Wood: With any a push for change, there’s always backlash. It’s in our nature to resist change. Change is uncomfortable and scary. People in an industry that’s changing become afraid of losing their jobs. With comics, people are attached to stories they’ve been reading for years, characters they’ve grown up with and there’s a fear of losing that.
One of the main characters in Flutter, Lily’s mother, is a Republican politician who is campaigning against same-sex marriage. Then she finds out that her daughter is gay. I wanted to explore that tension within her. But beyond that, I know people similar to Lily’s mother. It’s extremely important to have different viewpoints represented in our stories.
There are people in Flutter who are comfortable with the fact that Lily is a lesbian and there are people who are not comfortable with it. Lily is one of the latter at first. That’s part of her journey. I grew up surrounded by people who thought that being gay was wrong. Some still believe that it’s wrong. Those voices and viewpoints – even though I disagree with them – will always be in my work, as will LGBTQ voices and viewpoints.
It’s important that we see ourselves in the stories that we put out there. The push for diversity is this need, this desire to see ourselves reflected in comics. The push against it’s from those who fear that they’ll lose their place in it, their reflection. What we need to realize – and all of us need to realize and remind each other of this – is that there’s room for all of us in comics. The audience for comics is growing. At every comic convention I meet more and more people who are there for the first time, exploring comics for the first time.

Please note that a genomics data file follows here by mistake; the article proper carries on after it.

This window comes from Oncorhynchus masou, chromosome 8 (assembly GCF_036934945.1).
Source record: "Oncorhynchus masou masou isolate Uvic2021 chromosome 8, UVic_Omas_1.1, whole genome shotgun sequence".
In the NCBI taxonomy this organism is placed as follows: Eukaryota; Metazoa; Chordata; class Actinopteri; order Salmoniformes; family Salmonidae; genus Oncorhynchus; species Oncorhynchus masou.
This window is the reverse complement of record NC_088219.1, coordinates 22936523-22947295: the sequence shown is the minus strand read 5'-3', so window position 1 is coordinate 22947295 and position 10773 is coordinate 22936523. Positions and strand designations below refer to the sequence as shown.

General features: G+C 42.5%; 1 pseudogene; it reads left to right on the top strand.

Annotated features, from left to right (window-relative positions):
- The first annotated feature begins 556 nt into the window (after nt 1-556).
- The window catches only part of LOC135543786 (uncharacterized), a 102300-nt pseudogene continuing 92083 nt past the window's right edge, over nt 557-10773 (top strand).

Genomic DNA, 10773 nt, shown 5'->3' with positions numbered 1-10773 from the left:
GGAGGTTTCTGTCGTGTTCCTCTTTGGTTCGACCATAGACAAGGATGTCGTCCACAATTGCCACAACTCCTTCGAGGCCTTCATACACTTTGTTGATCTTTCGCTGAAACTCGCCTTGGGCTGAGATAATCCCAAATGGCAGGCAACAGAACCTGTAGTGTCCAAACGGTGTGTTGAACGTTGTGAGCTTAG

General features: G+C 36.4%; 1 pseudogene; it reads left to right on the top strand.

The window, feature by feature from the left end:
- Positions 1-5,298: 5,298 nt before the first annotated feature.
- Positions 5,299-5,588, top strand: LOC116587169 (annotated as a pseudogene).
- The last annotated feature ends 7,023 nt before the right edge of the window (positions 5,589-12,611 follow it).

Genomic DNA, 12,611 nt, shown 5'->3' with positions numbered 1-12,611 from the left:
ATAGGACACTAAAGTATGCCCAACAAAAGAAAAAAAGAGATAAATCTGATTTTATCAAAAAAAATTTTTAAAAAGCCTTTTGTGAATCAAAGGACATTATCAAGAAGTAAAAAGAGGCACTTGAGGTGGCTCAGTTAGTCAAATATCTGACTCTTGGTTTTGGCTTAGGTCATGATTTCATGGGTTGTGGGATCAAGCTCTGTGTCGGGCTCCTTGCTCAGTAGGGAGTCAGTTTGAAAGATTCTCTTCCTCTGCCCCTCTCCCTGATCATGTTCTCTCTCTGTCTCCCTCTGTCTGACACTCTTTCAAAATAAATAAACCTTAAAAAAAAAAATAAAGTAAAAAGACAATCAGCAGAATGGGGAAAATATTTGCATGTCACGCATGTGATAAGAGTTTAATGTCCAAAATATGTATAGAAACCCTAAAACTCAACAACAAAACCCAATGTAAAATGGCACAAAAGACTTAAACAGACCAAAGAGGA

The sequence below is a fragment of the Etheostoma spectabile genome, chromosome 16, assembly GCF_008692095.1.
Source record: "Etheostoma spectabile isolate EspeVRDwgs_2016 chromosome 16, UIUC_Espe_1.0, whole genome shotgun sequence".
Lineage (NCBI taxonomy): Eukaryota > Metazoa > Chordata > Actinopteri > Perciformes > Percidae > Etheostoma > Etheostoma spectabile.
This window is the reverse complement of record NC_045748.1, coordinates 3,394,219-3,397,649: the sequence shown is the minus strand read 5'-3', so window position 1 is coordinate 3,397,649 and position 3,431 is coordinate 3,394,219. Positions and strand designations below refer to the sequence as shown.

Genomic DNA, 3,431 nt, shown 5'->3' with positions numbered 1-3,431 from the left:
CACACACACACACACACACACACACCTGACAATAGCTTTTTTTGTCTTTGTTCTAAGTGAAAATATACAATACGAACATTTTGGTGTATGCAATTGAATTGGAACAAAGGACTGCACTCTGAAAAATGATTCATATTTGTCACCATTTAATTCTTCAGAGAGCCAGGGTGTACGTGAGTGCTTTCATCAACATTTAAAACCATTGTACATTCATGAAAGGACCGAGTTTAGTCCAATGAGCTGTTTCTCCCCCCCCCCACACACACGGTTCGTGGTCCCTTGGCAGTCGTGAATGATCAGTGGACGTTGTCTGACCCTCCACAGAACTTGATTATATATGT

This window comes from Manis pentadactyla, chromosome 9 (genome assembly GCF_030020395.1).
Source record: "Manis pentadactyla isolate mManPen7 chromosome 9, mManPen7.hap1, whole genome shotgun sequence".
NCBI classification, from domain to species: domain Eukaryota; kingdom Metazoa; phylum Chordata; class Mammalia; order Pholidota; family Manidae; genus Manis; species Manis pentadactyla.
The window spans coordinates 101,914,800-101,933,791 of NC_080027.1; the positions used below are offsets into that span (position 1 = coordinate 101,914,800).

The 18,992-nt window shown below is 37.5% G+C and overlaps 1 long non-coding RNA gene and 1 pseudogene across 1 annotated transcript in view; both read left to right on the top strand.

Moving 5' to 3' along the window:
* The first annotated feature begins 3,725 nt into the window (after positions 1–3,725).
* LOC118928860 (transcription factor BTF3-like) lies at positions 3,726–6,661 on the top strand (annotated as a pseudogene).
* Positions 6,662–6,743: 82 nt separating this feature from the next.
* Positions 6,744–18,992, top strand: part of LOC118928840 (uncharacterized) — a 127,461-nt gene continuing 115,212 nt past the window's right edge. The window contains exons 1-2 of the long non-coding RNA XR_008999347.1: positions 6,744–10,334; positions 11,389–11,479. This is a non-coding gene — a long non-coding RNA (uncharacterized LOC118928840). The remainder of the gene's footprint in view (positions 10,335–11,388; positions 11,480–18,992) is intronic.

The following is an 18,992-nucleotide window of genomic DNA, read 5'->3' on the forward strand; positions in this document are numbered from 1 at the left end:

Elkin: Comics as the “big tent”. I like that. I guess this concept goes both ways, though. If we’re, as we should be, pushing for greater diversity in comics, then isn’t it a little hypocritical for there to be outrage over “problematic” comics that may not be especially culturally sensitive? What do you make of the vitriol being hurled at publishers and creators who continue to tell the same stories they have been telling for decades? Are Comics creators like R. Crumb the enemy of progress now when a few decades ago they were seen as pushing the envelope? Or is this a red herring and an argument bred out of fear, endemic of a medium in the midst of a sea change?
Wood: Yes, I think it’s hypocritical. Publishers and creators are telling the same stories because there are still lots of people who want to read those stories – including the creators and publishers who tell them. My hope is that people can channel that outrage into making their own comics. Like that Toni Morrison quote – “If there’s a book you really want to read, but it hasn’t been written yet, then you must write it.”
If you’re not a writer and/or artist then support the stories that others publish, the stories that do resonate with you. Ignore the rest. I feel like outrage is a waste of energy. If something doesn’t speak to you than don’t waste your time, energy, and hard earned money on it. Instead create or look for things that do resonate with you. The argument / outrage is there because it’s easier to get outraged at what’s shoved at you, put right in front of you. It’s harder to create or look for something new.
Elkin: You’re echoing my sentiments exactly, and I think we’re living in a period where more and more people are getting into comics because, well, frankly, the barriers to access have been all but eliminated and the price of admission has been lowered so much. I, too, get the sense that many new comic creators are spurred by the fact that they don’t see their story represented in the marketplace. Since I’ve been writing about comics, the range of possibilities has become vast.
That provides an adequate segue back into Flutter. What, ultimately, is the message of the book? What ideas do you want your readers to consider and what do you hope they come away with by the end of it?